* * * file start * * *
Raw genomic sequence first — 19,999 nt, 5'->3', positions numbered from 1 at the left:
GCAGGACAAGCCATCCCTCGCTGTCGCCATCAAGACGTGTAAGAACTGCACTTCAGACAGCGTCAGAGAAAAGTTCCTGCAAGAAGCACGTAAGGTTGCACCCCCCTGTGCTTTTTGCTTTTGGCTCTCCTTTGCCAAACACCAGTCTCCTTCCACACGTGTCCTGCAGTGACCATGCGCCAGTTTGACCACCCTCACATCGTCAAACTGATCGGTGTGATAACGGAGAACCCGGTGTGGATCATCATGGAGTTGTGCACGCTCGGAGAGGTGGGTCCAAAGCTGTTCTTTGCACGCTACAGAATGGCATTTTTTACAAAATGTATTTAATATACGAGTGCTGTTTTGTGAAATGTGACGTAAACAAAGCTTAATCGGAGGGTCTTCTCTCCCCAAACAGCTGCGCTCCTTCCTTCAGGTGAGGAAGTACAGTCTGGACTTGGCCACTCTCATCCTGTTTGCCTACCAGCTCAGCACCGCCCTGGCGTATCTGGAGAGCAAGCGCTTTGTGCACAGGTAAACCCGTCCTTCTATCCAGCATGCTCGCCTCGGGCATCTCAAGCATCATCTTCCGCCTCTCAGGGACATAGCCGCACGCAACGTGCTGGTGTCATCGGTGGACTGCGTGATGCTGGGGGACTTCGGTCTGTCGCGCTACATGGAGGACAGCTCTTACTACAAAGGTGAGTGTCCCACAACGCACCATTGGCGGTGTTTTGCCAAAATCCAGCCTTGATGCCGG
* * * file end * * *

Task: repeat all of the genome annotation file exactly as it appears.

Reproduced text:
Raw genomic sequence first — 19,999 nt, 5'->3', positions numbered from 1 at the left:
GCAGGACAAGCCATCCCTCGCTGTCGCCATCAAGACGTGTAAGAACTGCACTTCAGACAGCGTCAGAGAAAAGTTCCTGCAAGAAGCACGTAAGGTTGCACCCCCCTGTGCTTTTTGCTTTTGGCTCTCCTTTGCCAAACACCAGTCTCCTTCCACACGTGTCCTGCAGTGACCATGCGCCAGTTTGACCACCCTCACATCGTCAAACTGATCGGTGTGATAACGGAGAACCCGGTGTGGATCATCATGGAGTTGTGCACGCTCGGAGAGGTGGGTCCAAAGCTGTTCTTTGCACGCTACAGAATGGCATTTTTTACAAAATGTATTTAATATACGAGTGCTGTTTTGTGAAATGTGACGTAAACAAAGCTTAATCGGAGGGTCTTCTCTCCCCAAACAGCTGCGCTCCTTCCTTCAGGTGAGGAAGTACAGTCTGGACTTGGCCACTCTCATCCTGTTTGCCTACCAGCTCAGCACCGCCCTGGCGTATCTGGAGAGCAAGCGCTTTGTGCACAGGTAAACCCGTCCTTCTATCCAGCATGCTCGCCTCGGGCATCTCAAGCATCATCTTCCGCCTCTCAGGGACATAGCCGCACGCAACGTGCTGGTGTCATCGGTGGACTGCGTGATGCTGGGGGACTTCGGTCTGTCGCGCTACATGGAGGACAGCTCTTACTACAAAGGTGAGTGTCCCACAACGCACCATTGGCGGTGTTTTGCCAAAATCCAGCCTTGATGCCGG